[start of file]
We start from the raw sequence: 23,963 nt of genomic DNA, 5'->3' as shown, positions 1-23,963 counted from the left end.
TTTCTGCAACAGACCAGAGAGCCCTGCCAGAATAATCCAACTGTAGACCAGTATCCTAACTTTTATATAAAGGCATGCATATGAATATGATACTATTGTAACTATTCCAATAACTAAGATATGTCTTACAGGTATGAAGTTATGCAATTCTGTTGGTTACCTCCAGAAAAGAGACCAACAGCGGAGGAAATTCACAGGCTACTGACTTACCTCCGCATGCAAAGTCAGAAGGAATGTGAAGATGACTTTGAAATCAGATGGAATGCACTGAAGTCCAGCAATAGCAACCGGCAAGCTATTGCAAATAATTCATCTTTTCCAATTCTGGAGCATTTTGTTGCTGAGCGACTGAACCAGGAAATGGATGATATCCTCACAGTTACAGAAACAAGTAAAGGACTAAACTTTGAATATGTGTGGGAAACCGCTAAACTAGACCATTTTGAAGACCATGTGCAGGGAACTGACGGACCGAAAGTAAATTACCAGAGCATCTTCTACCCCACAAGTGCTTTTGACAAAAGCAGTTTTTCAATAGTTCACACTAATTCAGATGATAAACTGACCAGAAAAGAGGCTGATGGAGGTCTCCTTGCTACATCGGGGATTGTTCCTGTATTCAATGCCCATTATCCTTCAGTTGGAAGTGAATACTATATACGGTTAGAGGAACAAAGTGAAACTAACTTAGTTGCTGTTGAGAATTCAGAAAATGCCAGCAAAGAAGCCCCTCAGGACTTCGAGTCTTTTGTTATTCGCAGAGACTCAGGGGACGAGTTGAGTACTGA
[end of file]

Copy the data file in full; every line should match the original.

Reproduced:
We start from the raw sequence: 23,963 nt of genomic DNA, 5'->3' as shown, positions 1-23,963 counted from the left end.
TTTCTGCAACAGACCAGAGAGCCCTGCCAGAATAATCCAACTGTAGACCAGTATCCTAACTTTTATATAAAGGCATGCATATGAATATGATACTATTGTAACTATTCCAATAACTAAGATATGTCTTACAGGTATGAAGTTATGCAATTCTGTTGGTTACCTCCAGAAAAGAGACCAACAGCGGAGGAAATTCACAGGCTACTGACTTACCTCCGCATGCAAAGTCAGAAGGAATGTGAAGATGACTTTGAAATCAGATGGAATGCACTGAAGTCCAGCAATAGCAACCGGCAAGCTATTGCAAATAATTCATCTTTTCCAATTCTGGAGCATTTTGTTGCTGAGCGACTGAACCAGGAAATGGATGATATCCTCACAGTTACAGAAACAAGTAAAGGACTAAACTTTGAATATGTGTGGGAAACCGCTAAACTAGACCATTTTGAAGACCATGTGCAGGGAACTGACGGACCGAAAGTAAATTACCAGAGCATCTTCTACCCCACAAGTGCTTTTGACAAAAGCAGTTTTTCAATAGTTCACACTAATTCAGATGATAAACTGACCAGAAAAGAGGCTGATGGAGGTCTCCTTGCTACATCGGGGATTGTTCCTGTATTCAATGCCCATTATCCTTCAGTTGGAAGTGAATACTATATACGGTTAGAGGAACAAAGTGAAACTAACTTAGTTGCTGTTGAGAATTCAGAAAATGCCAGCAAAGAAGCCCCTCAGGACTTCGAGTCTTTTGTTATTCGCAGAGACTCAGGGGACGAGTTGAGTACTGA